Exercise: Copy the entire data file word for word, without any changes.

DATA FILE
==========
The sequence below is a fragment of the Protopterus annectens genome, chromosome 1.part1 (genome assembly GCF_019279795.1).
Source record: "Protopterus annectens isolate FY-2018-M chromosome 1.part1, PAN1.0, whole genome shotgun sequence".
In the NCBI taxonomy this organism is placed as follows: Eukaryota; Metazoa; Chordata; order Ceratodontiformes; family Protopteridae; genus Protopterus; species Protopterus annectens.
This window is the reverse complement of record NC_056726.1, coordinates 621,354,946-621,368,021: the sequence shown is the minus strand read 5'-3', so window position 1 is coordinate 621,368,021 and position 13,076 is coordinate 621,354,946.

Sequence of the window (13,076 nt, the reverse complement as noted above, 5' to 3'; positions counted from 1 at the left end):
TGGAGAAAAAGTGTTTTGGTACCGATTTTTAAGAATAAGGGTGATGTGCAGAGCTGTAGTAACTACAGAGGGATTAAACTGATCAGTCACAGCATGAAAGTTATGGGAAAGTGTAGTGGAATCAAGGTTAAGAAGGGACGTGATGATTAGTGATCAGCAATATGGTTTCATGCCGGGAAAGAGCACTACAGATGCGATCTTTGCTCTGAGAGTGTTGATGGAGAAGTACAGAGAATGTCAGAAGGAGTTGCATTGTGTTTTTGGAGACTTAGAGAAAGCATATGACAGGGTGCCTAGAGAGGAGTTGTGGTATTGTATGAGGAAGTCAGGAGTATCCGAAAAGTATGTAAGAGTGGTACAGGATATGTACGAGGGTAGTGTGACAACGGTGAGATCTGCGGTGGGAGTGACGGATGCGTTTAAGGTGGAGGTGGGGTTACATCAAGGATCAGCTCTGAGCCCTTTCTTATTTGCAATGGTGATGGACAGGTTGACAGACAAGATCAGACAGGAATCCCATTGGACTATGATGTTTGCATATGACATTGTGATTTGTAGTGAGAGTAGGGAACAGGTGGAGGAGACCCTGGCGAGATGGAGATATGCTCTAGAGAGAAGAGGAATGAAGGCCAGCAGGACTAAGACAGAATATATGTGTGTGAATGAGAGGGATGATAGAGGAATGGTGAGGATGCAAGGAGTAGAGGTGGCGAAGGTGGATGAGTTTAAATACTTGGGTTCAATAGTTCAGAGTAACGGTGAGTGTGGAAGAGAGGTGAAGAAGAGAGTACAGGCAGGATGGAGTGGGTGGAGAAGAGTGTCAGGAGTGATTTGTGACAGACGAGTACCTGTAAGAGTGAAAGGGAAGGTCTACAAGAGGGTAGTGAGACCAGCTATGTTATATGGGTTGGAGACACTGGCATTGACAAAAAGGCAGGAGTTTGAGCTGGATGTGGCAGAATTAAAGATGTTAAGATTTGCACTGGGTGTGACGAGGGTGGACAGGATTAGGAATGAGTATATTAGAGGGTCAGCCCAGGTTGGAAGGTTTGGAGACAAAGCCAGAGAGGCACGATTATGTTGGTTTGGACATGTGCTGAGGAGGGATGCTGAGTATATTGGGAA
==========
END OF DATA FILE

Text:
The sequence below is a fragment of the Protopterus annectens genome, chromosome 1.part1 (genome assembly GCF_019279795.1).
Source record: "Protopterus annectens isolate FY-2018-M chromosome 1.part1, PAN1.0, whole genome shotgun sequence".
In the NCBI taxonomy this organism is placed as follows: Eukaryota; Metazoa; Chordata; order Ceratodontiformes; family Protopteridae; genus Protopterus; species Protopterus annectens.
This window is the reverse complement of record NC_056726.1, coordinates 621,354,946-621,368,021: the sequence shown is the minus strand read 5'-3', so window position 1 is coordinate 621,368,021 and position 13,076 is coordinate 621,354,946.

Sequence of the window (13,076 nt, the reverse complement as noted above, 5' to 3'; positions counted from 1 at the left end):
TGGAGAAAAAGTGTTTTGGTACCGATTTTTAAGAATAAGGGTGATGTGCAGAGCTGTAGTAACTACAGAGGGATTAAACTGATCAGTCACAGCATGAAAGTTATGGGAAAGTGTAGTGGAATCAAGGTTAAGAAGGGACGTGATGATTAGTGATCAGCAATATGGTTTCATGCCGGGAAAGAGCACTACAGATGCGATCTTTGCTCTGAGAGTGTTGATGGAGAAGTACAGAGAATGTCAGAAGGAGTTGCATTGTGTTTTTGGAGACTTAGAGAAAGCATATGACAGGGTGCCTAGAGAGGAGTTGTGGTATTGTATGAGGAAGTCAGGAGTATCCGAAAAGTATGTAAGAGTGGTACAGGATATGTACGAGGGTAGTGTGACAACGGTGAGATCTGCGGTGGGAGTGACGGATGCGTTTAAGGTGGAGGTGGGGTTACATCAAGGATCAGCTCTGAGCCCTTTCTTATTTGCAATGGTGATGGACAGGTTGACAGACAAGATCAGACAGGAATCCCATTGGACTATGATGTTTGCATATGACATTGTGATTTGTAGTGAGAGTAGGGAACAGGTGGAGGAGACCCTGGCGAGATGGAGATATGCTCTAGAGAGAAGAGGAATGAAGGCCAGCAGGACTAAGACAGAATATATGTGTGTGAATGAGAGGGATGATAGAGGAATGGTGAGGATGCAAGGAGTAGAGGTGGCGAAGGTGGATGAGTTTAAATACTTGGGTTCAATAGTTCAGAGTAACGGTGAGTGTGGAAGAGAGGTGAAGAAGAGAGTACAGGCAGGATGGAGTGGGTGGAGAAGAGTGTCAGGAGTGATTTGTGACAGACGAGTACCTGTAAGAGTGAAAGGGAAGGTCTACAAGAGGGTAGTGAGACCAGCTATGTTATATGGGTTGGAGACACTGGCATTGACAAAAAGGCAGGAGTTTGAGCTGGATGTGGCAGAATTAAAGATGTTAAGATTTGCACTGGGTGTGACGAGGGTGGACAGGATTAGGAATGAGTATATTAGAGGGTCAGCCCAGGTTGGAAGGTTTGGAGACAAAGCCAGAGAGGCACGATTATGTTGGTTTGGACATGTGCTGAGGAGGGATGCTGAGTATATTGGGAA